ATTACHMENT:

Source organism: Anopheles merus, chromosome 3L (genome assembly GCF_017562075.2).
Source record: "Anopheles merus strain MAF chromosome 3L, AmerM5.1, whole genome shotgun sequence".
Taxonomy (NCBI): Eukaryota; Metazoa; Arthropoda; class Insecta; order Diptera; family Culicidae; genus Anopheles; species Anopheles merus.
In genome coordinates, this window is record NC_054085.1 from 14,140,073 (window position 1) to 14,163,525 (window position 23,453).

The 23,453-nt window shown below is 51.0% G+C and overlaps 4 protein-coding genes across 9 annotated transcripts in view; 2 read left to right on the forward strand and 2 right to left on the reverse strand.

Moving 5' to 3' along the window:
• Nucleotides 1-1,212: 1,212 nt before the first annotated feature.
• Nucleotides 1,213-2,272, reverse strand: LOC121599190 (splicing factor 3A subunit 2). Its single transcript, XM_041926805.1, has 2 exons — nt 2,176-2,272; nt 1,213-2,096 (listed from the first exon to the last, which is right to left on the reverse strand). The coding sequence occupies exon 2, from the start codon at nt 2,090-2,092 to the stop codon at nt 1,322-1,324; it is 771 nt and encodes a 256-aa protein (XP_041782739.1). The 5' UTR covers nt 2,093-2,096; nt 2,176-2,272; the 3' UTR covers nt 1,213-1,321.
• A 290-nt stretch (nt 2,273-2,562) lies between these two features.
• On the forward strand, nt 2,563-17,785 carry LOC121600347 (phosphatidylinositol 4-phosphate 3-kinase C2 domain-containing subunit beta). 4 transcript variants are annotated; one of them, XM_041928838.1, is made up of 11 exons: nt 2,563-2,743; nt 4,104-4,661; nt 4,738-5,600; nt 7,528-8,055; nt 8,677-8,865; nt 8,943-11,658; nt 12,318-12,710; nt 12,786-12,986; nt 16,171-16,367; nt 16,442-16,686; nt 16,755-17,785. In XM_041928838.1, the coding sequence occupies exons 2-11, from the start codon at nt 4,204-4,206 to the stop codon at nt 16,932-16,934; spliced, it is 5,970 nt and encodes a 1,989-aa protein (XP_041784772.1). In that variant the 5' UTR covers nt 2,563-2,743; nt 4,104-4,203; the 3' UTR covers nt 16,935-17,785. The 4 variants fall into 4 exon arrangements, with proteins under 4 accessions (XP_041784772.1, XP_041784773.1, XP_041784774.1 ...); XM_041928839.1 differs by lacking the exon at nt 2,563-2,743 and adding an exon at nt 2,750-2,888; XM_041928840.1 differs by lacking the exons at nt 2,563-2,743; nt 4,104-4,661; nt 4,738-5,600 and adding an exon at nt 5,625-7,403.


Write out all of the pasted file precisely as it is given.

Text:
Source organism: Anopheles merus, chromosome 3L (genome assembly GCF_017562075.2).
Source record: "Anopheles merus strain MAF chromosome 3L, AmerM5.1, whole genome shotgun sequence".
Taxonomy (NCBI): Eukaryota; Metazoa; Arthropoda; class Insecta; order Diptera; family Culicidae; genus Anopheles; species Anopheles merus.
In genome coordinates, this window is record NC_054085.1 from 14,140,073 (window position 1) to 14,163,525 (window position 23,453).

The 23,453-nt window shown below is 51.0% G+C and overlaps 4 protein-coding genes across 9 annotated transcripts in view; 2 read left to right on the forward strand and 2 right to left on the reverse strand.

Moving 5' to 3' along the window:
• Nucleotides 1-1,212: 1,212 nt before the first annotated feature.
• Nucleotides 1,213-2,272, reverse strand: LOC121599190 (splicing factor 3A subunit 2). Its single transcript, XM_041926805.1, has 2 exons — nt 2,176-2,272; nt 1,213-2,096 (listed from the first exon to the last, which is right to left on the reverse strand). The coding sequence occupies exon 2, from the start codon at nt 2,090-2,092 to the stop codon at nt 1,322-1,324; it is 771 nt and encodes a 256-aa protein (XP_041782739.1). The 5' UTR covers nt 2,093-2,096; nt 2,176-2,272; the 3' UTR covers nt 1,213-1,321.
• A 290-nt stretch (nt 2,273-2,562) lies between these two features.
• On the forward strand, nt 2,563-17,785 carry LOC121600347 (phosphatidylinositol 4-phosphate 3-kinase C2 domain-containing subunit beta). 4 transcript variants are annotated; one of them, XM_041928838.1, is made up of 11 exons: nt 2,563-2,743; nt 4,104-4,661; nt 4,738-5,600; nt 7,528-8,055; nt 8,677-8,865; nt 8,943-11,658; nt 12,318-12,710; nt 12,786-12,986; nt 16,171-16,367; nt 16,442-16,686; nt 16,755-17,785. In XM_041928838.1, the coding sequence occupies exons 2-11, from the start codon at nt 4,204-4,206 to the stop codon at nt 16,932-16,934; spliced, it is 5,970 nt and encodes a 1,989-aa protein (XP_041784772.1). In that variant the 5' UTR covers nt 2,563-2,743; nt 4,104-4,203; the 3' UTR covers nt 16,935-17,785. The 4 variants fall into 4 exon arrangements, with proteins under 4 accessions (XP_041784772.1, XP_041784773.1, XP_041784774.1 ...); XM_041928839.1 differs by lacking the exon at nt 2,563-2,743 and adding an exon at nt 2,750-2,888; XM_041928840.1 differs by lacking the exons at nt 2,563-2,743; nt 4,104-4,661; nt 4,738-5,600 and adding an exon at nt 5,625-7,403.